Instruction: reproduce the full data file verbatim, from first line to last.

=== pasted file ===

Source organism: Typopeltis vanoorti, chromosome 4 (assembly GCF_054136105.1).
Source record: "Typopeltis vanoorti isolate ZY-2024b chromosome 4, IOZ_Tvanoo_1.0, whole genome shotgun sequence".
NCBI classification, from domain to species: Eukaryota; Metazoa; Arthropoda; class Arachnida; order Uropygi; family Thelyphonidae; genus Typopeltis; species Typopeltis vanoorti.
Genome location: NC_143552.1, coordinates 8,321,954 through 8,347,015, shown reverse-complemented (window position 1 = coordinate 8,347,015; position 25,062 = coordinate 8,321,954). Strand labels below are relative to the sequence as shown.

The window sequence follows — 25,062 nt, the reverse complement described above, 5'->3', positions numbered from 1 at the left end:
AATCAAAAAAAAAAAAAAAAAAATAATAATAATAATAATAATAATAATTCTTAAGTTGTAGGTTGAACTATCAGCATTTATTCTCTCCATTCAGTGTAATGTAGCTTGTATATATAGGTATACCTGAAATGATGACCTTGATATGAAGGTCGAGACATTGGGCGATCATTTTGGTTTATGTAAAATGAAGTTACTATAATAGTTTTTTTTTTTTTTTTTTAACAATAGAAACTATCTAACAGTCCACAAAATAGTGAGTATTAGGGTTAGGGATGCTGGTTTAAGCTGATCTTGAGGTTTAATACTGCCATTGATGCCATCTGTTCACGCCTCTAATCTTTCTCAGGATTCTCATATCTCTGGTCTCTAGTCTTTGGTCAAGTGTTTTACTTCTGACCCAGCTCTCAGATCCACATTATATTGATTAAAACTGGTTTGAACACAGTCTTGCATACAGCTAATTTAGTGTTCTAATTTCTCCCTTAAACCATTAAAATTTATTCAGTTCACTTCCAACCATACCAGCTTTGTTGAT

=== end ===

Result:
Source organism: Typopeltis vanoorti, chromosome 4 (assembly GCF_054136105.1).
Source record: "Typopeltis vanoorti isolate ZY-2024b chromosome 4, IOZ_Tvanoo_1.0, whole genome shotgun sequence".
NCBI classification, from domain to species: Eukaryota; Metazoa; Arthropoda; class Arachnida; order Uropygi; family Thelyphonidae; genus Typopeltis; species Typopeltis vanoorti.
Genome location: NC_143552.1, coordinates 8,321,954 through 8,347,015, shown reverse-complemented (window position 1 = coordinate 8,347,015; position 25,062 = coordinate 8,321,954). Strand labels below are relative to the sequence as shown.

The window sequence follows — 25,062 nt, the reverse complement described above, 5'->3', positions numbered from 1 at the left end:
AATCAAAAAAAAAAAAAAAAAAATAATAATAATAATAATAATAATAATTCTTAAGTTGTAGGTTGAACTATCAGCATTTATTCTCTCCATTCAGTGTAATGTAGCTTGTATATATAGGTATACCTGAAATGATGACCTTGATATGAAGGTCGAGACATTGGGCGATCATTTTGGTTTATGTAAAATGAAGTTACTATAATAGTTTTTTTTTTTTTTTTTTAACAATAGAAACTATCTAACAGTCCACAAAATAGTGAGTATTAGGGTTAGGGATGCTGGTTTAAGCTGATCTTGAGGTTTAATACTGCCATTGATGCCATCTGTTCACGCCTCTAATCTTTCTCAGGATTCTCATATCTCTGGTCTCTAGTCTTTGGTCAAGTGTTTTACTTCTGACCCAGCTCTCAGATCCACATTATATTGATTAAAACTGGTTTGAACACAGTCTTGCATACAGCTAATTTAGTGTTCTAATTTCTCCCTTAAACCATTAAAATTTATTCAGTTCACTTCCAACCATACCAGCTTTGTTGAT